Other Interests

Free to Be . . . You and Me!

Today I heard a broadcast on the radio about the impact of the book, television show, and recording (record, CD, Cassette, and now downloadable), Free To Be You and Me! This featured numerous artists, and friends of Marlo Thomas, of That Girl! fame. I know I am dating myself by saying how much I admired that program!

While I was studying at McGill University in Education, this program and book gave us a great awareness of our role as teachers in how we use language and demonstrate attitudes that promote inclusion. We had a long way to go in the early '70's! And we haven't reached the destination, yet.

In fact, because Harry Belefonte and Marlo Thomas appeared together pushing baby carriages and sang about Mommies and Daddies being People, Too, Marlo had to threaten to take the show to a different network, because there was some worry that there was an inference of a mixed race couple and the station was worried about getting some viewers upset!

Free to Be . . . was a compilation of art, stories, poems and songs that celebrated the fact that girls and boys could feel, dream, and act as they wanted, not as defined roles, but as human beings. It included the story by Charlotte Zolotow, William's Doll, about a little boy who, among other interests like sports and trains, really wanted a doll. The ending of the story, re-written into a song, sung by Marlo Thomas and Alan Alda, said that one day, William would grow up to be a daddy, too.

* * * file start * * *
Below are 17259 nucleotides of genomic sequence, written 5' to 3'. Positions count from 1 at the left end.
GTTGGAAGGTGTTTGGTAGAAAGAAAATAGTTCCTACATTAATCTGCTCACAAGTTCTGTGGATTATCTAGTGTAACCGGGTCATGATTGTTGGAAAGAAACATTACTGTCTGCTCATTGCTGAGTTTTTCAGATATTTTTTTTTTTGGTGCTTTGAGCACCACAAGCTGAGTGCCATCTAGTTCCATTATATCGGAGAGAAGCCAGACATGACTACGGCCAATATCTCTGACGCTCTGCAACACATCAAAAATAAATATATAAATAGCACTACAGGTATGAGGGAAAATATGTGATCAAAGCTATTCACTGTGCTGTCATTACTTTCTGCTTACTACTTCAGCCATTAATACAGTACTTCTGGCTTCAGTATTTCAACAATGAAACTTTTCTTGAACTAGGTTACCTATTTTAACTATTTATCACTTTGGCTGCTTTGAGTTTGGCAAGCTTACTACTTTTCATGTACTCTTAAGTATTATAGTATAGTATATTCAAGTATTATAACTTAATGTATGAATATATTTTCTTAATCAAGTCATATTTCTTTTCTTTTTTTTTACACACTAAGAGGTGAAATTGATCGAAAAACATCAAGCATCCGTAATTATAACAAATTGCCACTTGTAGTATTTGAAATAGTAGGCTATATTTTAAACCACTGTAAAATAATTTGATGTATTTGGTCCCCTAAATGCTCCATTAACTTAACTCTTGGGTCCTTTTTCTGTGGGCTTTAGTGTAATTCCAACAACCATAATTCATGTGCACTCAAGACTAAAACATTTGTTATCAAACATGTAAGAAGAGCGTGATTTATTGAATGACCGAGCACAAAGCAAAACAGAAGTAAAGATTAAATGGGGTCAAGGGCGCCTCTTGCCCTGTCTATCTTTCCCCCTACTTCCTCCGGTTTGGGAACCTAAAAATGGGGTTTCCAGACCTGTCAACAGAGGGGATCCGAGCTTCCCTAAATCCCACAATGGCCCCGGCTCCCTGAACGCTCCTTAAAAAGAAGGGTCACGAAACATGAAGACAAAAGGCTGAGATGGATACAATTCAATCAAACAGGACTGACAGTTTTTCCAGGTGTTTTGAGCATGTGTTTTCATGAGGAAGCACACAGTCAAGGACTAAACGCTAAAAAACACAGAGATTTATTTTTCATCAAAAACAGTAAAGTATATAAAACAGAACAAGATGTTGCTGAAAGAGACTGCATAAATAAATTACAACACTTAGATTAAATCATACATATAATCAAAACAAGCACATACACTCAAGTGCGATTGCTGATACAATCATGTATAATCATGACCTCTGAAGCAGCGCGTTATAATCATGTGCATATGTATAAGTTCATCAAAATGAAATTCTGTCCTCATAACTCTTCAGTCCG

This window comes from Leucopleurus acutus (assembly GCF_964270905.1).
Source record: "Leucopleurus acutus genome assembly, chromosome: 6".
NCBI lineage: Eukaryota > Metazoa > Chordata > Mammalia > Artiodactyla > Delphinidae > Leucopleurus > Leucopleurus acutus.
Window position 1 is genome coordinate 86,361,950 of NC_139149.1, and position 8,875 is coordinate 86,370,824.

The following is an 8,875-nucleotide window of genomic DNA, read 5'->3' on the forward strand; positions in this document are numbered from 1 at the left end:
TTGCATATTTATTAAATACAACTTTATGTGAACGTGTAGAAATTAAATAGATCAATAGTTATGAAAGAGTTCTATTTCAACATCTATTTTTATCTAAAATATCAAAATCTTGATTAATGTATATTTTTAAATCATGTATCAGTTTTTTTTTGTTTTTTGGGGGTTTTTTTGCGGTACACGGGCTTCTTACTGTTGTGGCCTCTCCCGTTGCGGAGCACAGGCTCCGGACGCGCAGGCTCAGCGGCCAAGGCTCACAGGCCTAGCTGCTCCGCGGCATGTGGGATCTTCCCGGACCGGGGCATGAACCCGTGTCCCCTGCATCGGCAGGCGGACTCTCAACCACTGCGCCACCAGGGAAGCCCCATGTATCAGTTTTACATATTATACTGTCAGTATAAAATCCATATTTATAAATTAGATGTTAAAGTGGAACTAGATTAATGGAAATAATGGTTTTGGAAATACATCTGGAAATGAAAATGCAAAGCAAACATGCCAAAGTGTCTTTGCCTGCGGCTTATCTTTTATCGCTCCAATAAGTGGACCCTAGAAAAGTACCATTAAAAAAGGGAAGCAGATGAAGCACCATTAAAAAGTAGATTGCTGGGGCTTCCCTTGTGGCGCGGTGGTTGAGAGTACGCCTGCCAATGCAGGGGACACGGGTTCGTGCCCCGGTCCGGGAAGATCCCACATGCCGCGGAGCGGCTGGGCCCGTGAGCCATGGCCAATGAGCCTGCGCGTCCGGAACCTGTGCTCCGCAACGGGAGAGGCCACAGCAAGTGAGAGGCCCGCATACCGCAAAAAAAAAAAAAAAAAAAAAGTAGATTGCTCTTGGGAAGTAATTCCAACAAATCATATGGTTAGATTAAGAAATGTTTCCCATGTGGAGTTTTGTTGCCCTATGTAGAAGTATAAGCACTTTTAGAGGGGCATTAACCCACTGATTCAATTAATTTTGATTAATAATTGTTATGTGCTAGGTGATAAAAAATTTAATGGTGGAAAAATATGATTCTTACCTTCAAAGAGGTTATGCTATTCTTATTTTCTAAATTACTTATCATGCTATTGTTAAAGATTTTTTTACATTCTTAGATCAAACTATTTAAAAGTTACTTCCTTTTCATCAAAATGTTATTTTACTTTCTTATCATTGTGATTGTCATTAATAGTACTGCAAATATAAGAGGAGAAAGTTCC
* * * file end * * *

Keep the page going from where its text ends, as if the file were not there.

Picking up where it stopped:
Of course there was a backlash about promoting 'non-traditional' gender roles. Despite the variety of gains and awareness of the diversity of roles men and women live out today, I know the battle for equality and tolerance is not over, especially for acceptance of the spectrum of genders in the world.

We seem to have come a long way since the 1970's, but when I look at the number of "frilly, pink princess" clothes, or "blue, combat, truck and basketball oriented" male baby clothing I have to choose from for my yet to be born grandchild, I wonder if we have really come that far?